(As Prepared for Delivery)
Thank you, Desiree (Green), for the introduction. I also want to thank BCIU for inviting me to speak this afternoon on my favorite topic…APEC. As the U.S. Senior Official for APEC and the Economic Policy Coordinator for East Asia at the Department of State, I’d like first to offer some brief remarks about APEC, in particular, about our agenda for this year, and also say a few words about our current efforts with respect to the Trans-Pacific Partnership (TPP) before taking questions.
As you all know, APEC has now been around for over 25 years, since 1989. And I believe that APEC has made a very significant contribution to the remarkable economic growth, as well as the stability, of the region. On the trade side, APEC has worked to reduce tariffs, for example, through the Information Technology Agreement (ITA) as early as in 1996 or the more recent commitment to lower tariffs on environmental goods reached in 2012. During this period, the average tariff rate in the APEC region has fallen from nearly 17 percent in 1989 to about 5 percent in 2012.
But perhaps more important than this, APEC has focused on facilitating trade by introducing new customs rules and streamlining regulations and procedures. In the final analysis, tariff rates don’t matter as much if goods are stuck at ports for days and weeks or even months. So, APEC economies have adopted electronic customs processing systems that reduce the average time needed for goods to clear customs. As a result of measures like these, we estimated that trade transaction costs in the region dropped by 10 percent from 2002 to 2012. Cost reductions during the 2007 to 2010 period alone saved businesses nearly $60 billion. Over the past five years, APEC has been working on further measures, such as pre-arrival processing, advance rulings on tariff classifications and electronic payments, to reduce the time, cost, and uncertainty of moving goods and services through the region. We have set an APEC-wide objective of a 10 percent improvement in supply chain performance from 2010 to 2015. The U.S. and other APEC economies created a fund in 2013 of about $3 million to do capacity building in specific APEC economies to make sure we reach this target. We believe we are on track to achieve this goal. With the volume of merchandise trade in the APEC region reaching trillions of dollars, this would mean additional savings of billions of dollars per year.
Similarly, as part of our Ease of Doing Business Initiative, we have worked on improving regulations throughout the APEC region. During the past five years, the time to start a business in the APEC region fell about 55% (from 22 days to 10 days) versus 32% (from 20 days to 13.5 days) for the rest of the world. We’re also making travel in the region easier, faster and more secure through the APEC Travel Facilitation Initiative, and expediting border entry for business travelers through the use of the APEC Business Travel Card. While starting much later than the others, the U.S. began issuing these cards last June, and we have now issued over 6,000 cards to U.S. business travelers.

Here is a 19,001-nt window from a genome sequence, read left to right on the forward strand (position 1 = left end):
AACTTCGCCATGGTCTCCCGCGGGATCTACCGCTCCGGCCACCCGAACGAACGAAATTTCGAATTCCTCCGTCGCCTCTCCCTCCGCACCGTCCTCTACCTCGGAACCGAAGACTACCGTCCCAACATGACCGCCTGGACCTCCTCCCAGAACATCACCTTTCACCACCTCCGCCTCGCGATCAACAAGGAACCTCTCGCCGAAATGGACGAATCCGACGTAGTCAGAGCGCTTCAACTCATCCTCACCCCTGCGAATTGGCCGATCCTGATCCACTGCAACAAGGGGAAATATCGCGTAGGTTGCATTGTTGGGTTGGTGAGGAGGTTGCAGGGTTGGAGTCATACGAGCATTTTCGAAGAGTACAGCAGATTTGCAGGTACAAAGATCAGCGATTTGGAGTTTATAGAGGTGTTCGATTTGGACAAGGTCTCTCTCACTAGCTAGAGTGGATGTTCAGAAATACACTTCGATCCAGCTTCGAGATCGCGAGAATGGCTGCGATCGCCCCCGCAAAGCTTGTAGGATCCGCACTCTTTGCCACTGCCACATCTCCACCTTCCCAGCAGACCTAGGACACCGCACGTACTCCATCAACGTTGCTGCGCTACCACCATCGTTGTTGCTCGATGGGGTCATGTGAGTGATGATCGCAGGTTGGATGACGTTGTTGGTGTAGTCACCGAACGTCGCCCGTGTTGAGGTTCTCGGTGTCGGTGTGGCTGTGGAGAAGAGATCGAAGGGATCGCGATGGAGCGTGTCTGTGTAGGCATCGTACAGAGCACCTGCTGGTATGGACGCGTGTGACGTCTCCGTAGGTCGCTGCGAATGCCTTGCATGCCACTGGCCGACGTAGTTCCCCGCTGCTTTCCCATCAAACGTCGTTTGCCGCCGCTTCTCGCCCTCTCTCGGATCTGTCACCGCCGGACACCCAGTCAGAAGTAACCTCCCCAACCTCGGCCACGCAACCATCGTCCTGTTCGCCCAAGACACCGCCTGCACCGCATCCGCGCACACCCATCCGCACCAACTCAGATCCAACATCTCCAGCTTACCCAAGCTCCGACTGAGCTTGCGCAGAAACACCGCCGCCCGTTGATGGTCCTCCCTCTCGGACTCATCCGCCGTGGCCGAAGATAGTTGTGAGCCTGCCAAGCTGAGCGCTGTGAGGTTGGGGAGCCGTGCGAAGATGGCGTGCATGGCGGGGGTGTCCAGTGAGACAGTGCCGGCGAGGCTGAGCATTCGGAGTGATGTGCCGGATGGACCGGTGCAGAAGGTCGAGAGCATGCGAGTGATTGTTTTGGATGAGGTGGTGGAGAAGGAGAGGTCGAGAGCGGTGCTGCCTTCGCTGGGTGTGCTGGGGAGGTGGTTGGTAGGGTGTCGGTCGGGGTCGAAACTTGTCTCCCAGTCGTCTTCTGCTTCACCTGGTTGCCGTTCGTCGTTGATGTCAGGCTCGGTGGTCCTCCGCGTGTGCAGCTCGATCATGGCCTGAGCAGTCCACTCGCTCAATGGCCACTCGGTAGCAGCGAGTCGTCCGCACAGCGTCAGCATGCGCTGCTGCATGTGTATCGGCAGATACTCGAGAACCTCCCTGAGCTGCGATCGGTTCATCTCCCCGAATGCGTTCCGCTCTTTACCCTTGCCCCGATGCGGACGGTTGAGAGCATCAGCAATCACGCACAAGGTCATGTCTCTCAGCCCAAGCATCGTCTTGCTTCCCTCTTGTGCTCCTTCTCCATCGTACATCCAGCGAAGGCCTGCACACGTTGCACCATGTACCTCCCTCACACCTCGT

So, APEC has produced concrete results. Today, APEC economies combined account for approximately 47 percent of global trade and 57 percent of global GDP and are home to nearly three billion consumers. We expect that over the next five years, nearly half of all economic growth outside the United States will come from this region.
And as I noted at the beginning, APEC has also contributed to the stability of the region. Although what we do in APEC is seldom front page news as we don’t deal directly with the latest political or security crisis, the work done in APEC is aimed at increasing economic interdependence and helping to bring our economies closer together in this region. We are creating an environment and habits of cooperation from the working level up to our Leaders that help to prevent, or at least mitigate, those front page crises that we see so often around the world.
Beyond this, APEC is also addressing many of the critical issues that create political instability and eventually stymie economic growth in many countries. For example, we’re combatting corruption by establishing a network of law enforcement officials and agreeing to APEC anti-bribery principles and corporate compliance guidelines. We’re expanding economic opportunities for women by facilitating their access to markets and capital and ensuring equal access to employment opportunities by identifying barrier to their economic participation. We’re setting up an electronic APEC Women entrepreneurship network to link women entrepreneurs across the region. We’re promoting cross-border education, with eight APEC economies establishing over 150 APEC scholarships and internships last year. We expect to expand the numbers this year, so please see me after lunch if you’re interested. We’re also working to reduce carbon emissions by agreeing to conduct peer reviews to reduce and phase out inefficient fossil-fuel subsidies and promoting the deployment of clean energy technologies.